The Joint Task Force on Cybersecurity Education (JTF) was launched in September 2015 with the purpose of developing comprehensive curricular guidance in cybersecurity education that will support future program development and associated educational efforts.
The JTF is a collaboration between major international computing societies: Association for Computing Machinery (ACM), IEEE Computer Society (IEEE CS), Association for Information Systems Special Interest Group on Security (AIS SIGSEC), and International Federation for Information Processing Technical Committee on Information Security Education (IFIP WG 11.8). The JTF grew out of the foundational efforts of the Cyber Education Project (CEP). The curricular volume, CSEC 2017, published in December 31 2017.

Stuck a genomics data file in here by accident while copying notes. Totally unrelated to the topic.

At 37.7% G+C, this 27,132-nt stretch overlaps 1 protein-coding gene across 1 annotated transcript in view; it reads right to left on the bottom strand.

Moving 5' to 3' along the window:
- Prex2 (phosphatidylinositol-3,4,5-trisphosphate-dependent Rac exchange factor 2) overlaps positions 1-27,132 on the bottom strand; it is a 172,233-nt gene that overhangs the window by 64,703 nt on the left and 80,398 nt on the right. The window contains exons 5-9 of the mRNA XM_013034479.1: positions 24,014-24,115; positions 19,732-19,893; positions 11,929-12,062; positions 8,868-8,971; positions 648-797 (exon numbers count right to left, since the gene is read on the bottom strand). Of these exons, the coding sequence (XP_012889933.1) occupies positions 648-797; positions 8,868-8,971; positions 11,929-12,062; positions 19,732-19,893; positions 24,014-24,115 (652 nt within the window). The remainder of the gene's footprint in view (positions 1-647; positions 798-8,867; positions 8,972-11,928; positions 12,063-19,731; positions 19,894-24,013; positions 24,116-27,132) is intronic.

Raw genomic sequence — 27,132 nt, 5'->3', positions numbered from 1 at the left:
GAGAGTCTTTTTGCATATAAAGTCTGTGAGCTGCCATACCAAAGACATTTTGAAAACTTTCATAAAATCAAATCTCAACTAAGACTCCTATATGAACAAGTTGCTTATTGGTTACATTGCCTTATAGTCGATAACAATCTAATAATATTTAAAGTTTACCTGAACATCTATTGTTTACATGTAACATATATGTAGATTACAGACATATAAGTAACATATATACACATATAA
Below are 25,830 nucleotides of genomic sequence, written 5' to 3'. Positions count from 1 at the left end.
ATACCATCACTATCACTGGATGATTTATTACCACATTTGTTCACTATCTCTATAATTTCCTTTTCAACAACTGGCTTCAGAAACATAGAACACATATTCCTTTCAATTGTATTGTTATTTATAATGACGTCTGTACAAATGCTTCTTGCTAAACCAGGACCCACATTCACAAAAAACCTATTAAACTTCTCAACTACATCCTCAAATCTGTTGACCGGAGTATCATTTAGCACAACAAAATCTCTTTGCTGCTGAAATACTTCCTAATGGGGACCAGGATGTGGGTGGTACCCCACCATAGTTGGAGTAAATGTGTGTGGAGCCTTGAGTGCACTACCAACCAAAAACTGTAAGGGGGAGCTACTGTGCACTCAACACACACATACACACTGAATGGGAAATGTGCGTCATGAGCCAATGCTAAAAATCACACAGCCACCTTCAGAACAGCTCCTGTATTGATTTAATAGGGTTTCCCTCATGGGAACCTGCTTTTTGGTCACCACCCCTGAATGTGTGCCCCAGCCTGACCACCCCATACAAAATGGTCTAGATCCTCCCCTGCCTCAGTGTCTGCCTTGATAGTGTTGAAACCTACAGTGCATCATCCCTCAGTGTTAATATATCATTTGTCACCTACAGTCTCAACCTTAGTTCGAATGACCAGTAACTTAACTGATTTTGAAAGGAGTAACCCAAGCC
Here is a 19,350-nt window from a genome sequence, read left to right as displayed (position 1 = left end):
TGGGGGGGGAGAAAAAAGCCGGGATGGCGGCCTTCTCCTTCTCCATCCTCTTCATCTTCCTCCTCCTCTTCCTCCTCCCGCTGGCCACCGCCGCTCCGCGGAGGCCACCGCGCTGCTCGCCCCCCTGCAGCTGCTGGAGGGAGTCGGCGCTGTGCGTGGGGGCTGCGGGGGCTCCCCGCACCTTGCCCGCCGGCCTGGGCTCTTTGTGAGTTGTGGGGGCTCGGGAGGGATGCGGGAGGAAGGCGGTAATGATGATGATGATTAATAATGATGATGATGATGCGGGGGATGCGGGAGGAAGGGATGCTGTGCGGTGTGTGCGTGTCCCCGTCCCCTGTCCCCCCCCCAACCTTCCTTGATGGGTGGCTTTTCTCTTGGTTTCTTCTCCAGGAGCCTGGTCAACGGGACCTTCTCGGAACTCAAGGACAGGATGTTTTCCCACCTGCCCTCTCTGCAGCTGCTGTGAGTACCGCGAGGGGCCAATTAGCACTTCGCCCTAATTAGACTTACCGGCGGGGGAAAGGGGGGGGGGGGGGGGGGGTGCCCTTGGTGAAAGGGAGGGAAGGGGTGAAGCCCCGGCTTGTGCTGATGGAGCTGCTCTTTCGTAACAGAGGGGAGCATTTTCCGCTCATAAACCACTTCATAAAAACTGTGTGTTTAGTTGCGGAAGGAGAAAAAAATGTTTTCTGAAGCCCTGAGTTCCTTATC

Matt Bishop received his Ph.D. in computer science from Purdue University, where he specialized in computer security, in 1984. He is on the faculty at the Department of Computer Science at the University of California at Davis, California, USA. His main research area is the analysis of vulnerabilities in computer systems, including modeling them, building tools to detect vulnerabilities, and ameliorating or eliminating them. Currently, he has research projects involving data sanitization, modeling election processes, and examining metrics for evaluating network attack detection mechanisms; he is also looking at the "insider" problem. He has been active in the area of UNIX security since 1979, and has presented tutorials at SANS, USENIX, and other conferences. He also has done work on electronic voting, and was one of the two principle investigators of the California Top-to-Bottom Review, which performed a technical review of all electronic voting systems certified for use in the State of California, USA. His textbook, Computer Security: Art and Science, was published in December 2002 by Addison-Wesley Professional. He also teaches software engineering, machine architecture, operating systems, programming, and (of course) computer security.